IFixit wrote: Today (October 10) marks a monumental step forward in the Right to Repair movement. We’re elated to announce that Governor Gavin Newsom has officially signed the California Right to Repair Act, SB 244, into law. This groundbreaking legislation passed the legislature almost unanimously last month.
It has been championed by state Senator Susan Talamantes Eggman and is cosponsored by iFixit, along with our colleagues in the more-fixable-stuff fight. CALPRIG (the California Public Interest Research Group), and Californians Against Waste.
“This is a victory for consumers and the planet, and it just makes sense,” said Jenn Engstron, state director of CALPRIG. “Right now, we mine the planet’s precious minerals, use them to make amazing phones and other electronics, ship these products across the world, and then toss them away after just a few years’ use. What a waste. We should make stuff that lasts and be able to fix our stuff when it breaks, and now thanks to years of advocacy, Californian’s will finally be able to, with the Right to Repair.”
The tech revolution started here in California, IFixit wrote, so it’s appropriate that we’re working to fix the problems of Big Tech here, too. With access to original parts, tools, and documentation, independent repair shops will be able to compete again. And Californians across the state – accounting for 1 out of every 8 Americans – will be able to fix things however they see fit.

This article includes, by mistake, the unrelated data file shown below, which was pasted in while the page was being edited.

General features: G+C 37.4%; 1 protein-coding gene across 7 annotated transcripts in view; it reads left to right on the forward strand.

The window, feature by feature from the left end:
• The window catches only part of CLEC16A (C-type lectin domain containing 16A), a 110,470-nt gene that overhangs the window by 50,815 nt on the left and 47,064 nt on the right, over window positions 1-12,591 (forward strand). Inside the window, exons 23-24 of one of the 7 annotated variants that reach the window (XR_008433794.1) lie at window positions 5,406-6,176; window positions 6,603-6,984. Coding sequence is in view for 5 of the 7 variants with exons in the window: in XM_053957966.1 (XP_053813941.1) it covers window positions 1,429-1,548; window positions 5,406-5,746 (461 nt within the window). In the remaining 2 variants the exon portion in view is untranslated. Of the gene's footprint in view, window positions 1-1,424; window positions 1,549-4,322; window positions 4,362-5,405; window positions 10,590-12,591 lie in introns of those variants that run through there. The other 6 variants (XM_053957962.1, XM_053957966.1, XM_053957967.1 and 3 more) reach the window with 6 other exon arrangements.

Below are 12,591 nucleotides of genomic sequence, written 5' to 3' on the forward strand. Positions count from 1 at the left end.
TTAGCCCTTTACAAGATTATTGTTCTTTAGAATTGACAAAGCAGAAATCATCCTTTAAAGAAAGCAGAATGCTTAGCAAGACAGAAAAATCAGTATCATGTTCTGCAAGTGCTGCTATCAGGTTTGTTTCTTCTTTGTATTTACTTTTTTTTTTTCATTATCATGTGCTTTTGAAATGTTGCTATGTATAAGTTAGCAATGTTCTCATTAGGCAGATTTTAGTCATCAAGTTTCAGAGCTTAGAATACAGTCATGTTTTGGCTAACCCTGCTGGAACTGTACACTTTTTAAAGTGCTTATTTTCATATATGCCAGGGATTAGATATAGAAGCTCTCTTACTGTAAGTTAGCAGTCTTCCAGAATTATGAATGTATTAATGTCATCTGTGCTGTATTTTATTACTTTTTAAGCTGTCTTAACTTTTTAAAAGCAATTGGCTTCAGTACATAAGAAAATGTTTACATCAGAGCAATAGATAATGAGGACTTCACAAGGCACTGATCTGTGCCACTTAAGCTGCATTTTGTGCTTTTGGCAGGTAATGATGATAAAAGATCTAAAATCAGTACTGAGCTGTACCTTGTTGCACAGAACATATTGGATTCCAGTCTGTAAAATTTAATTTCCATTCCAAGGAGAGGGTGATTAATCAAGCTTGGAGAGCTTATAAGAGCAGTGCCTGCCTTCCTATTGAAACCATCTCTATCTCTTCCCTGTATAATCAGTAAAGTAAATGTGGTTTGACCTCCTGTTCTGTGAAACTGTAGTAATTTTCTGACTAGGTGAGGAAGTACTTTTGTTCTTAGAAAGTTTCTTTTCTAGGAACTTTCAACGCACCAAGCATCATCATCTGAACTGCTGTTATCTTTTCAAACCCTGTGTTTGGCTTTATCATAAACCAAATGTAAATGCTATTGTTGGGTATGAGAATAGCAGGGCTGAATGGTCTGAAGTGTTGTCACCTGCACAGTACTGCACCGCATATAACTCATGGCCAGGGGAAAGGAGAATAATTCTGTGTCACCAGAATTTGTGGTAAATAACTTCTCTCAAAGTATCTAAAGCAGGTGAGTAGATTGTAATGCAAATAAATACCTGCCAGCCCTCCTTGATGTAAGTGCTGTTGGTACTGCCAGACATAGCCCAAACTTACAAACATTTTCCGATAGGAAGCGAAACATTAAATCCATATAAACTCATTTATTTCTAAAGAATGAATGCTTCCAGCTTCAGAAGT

With California’s new law, the Golden State joins Minnesota and New York, representing nearly 20% of the US population, in guaranteeing people more control over their electronic devices. The bill goes above and beyond those laws, mandating manufacturers to keep repair materials available for up to seven years, ensuring the longevity of products and reducing electronic waste.
Covered products: all electronic and appliance products that cost $50 or more sold in California after July 1, 2021 (everything in Section 9801 of the Business and Professions code, which was just updated this session in another bill, SB 814)
Effective date: July 1, 2024
Difference from other states: includes 3 years of parts, tools, and documentation support for products that cost $50-$99.99; 7 years for products $100+
Exemptions: game consoles, alarm systems, agricultural and forestry equipment
The Verge reported California Governor Gavin Newsom has signed SB 244, or the Right to Repair Act, into law, making it easier for owners to repair devices themselves or to take them to independent repair shops. Because California is one of the world’s largest economies, this iFixit-cosponsored bill may make it easier for people all over the US to repair their devices.
According to The Verge, California is home to a number of device makers, most notably Apple, which came out in support of the bill after initially trying to stall it. As a practical matter, the California law may benefit consumers in places without such laws. For instance, Google, also headquartered in California, recently confirmed that the Pixel 8 series will get seven years of spare parts – the same number the California bill mandates.
As a Californian, I think the Right to Repair law is going to significantly help people who need to fix, swap out parts, or otherwise tinker with their devices. My hope is that this will cause the repair shops (some of which have closed) to start back up again.